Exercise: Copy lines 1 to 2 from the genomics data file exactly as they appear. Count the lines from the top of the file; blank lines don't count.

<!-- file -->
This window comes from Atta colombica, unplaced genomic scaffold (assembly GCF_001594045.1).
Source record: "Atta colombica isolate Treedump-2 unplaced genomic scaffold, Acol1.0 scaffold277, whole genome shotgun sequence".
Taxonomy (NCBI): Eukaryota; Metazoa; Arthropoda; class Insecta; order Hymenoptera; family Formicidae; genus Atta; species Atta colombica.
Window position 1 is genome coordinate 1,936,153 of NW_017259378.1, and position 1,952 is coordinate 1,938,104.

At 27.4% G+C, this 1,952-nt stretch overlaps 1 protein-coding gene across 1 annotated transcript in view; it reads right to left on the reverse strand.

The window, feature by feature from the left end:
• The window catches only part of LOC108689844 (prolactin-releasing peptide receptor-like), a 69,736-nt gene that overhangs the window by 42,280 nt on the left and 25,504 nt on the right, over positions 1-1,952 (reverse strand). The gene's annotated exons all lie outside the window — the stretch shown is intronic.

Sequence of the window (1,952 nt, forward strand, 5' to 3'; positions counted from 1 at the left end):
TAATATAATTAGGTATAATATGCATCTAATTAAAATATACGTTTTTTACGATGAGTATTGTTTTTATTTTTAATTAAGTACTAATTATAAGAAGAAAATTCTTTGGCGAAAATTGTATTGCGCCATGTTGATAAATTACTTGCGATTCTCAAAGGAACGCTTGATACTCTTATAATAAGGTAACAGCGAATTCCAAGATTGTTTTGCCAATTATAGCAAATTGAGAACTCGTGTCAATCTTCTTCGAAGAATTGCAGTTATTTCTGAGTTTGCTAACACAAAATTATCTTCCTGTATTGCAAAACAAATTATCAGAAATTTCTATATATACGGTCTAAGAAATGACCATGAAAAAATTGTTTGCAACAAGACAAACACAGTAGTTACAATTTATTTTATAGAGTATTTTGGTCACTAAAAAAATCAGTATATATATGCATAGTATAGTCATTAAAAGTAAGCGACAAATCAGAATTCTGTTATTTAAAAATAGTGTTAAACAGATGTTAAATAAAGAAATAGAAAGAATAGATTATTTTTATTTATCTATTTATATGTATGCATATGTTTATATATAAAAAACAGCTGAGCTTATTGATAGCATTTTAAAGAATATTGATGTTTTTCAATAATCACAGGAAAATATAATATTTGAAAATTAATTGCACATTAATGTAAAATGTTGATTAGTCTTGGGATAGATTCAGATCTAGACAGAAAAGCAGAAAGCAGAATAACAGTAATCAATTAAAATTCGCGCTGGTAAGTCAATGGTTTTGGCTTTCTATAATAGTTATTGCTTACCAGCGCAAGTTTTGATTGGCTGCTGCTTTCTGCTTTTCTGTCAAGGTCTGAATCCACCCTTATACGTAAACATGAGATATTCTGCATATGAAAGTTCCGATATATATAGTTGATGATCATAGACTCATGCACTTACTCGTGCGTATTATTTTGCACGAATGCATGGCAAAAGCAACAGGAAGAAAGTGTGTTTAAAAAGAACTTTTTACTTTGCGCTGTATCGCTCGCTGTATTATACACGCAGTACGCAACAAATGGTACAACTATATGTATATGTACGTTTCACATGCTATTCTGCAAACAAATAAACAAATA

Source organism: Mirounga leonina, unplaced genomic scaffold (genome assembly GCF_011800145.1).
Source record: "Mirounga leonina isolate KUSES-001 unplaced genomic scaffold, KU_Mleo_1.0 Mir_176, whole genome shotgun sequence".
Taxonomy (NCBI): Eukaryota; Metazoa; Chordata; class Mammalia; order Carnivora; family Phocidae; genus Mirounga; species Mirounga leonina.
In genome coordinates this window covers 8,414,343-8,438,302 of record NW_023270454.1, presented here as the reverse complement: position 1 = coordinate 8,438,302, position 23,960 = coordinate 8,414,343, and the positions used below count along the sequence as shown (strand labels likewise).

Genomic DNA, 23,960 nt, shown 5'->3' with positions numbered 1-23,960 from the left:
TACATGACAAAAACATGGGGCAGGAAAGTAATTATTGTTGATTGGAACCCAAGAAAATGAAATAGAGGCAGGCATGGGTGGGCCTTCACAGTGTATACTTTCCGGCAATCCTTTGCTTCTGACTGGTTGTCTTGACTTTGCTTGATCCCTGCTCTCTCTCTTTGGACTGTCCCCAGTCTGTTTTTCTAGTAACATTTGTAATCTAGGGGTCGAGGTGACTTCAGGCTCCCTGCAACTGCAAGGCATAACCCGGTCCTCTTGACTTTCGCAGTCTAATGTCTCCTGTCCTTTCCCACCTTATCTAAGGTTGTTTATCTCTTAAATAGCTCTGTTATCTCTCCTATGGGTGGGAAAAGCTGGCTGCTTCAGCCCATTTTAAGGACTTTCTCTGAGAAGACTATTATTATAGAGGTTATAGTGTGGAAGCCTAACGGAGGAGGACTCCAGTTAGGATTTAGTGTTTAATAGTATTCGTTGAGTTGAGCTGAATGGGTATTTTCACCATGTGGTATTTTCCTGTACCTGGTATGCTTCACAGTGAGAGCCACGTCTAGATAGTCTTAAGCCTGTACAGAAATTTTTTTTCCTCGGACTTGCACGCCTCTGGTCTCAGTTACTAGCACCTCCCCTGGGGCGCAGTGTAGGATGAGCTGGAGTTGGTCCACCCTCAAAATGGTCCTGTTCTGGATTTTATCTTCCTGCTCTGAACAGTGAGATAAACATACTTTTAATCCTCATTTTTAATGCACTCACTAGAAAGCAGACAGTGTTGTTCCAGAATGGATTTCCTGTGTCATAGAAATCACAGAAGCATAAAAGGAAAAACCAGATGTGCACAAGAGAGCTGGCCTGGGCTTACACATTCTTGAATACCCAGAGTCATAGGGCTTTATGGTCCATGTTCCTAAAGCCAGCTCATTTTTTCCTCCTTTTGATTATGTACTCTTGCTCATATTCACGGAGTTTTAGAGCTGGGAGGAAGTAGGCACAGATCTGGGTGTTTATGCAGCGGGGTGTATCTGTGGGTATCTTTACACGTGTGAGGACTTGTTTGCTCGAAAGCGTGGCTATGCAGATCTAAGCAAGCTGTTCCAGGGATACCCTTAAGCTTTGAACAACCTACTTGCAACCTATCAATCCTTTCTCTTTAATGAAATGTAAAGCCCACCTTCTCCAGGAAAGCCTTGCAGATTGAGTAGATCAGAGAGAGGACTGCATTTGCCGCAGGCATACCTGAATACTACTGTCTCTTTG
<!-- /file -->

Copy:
This window comes from Atta colombica, unplaced genomic scaffold (assembly GCF_001594045.1).
Source record: "Atta colombica isolate Treedump-2 unplaced genomic scaffold, Acol1.0 scaffold277, whole genome shotgun sequence".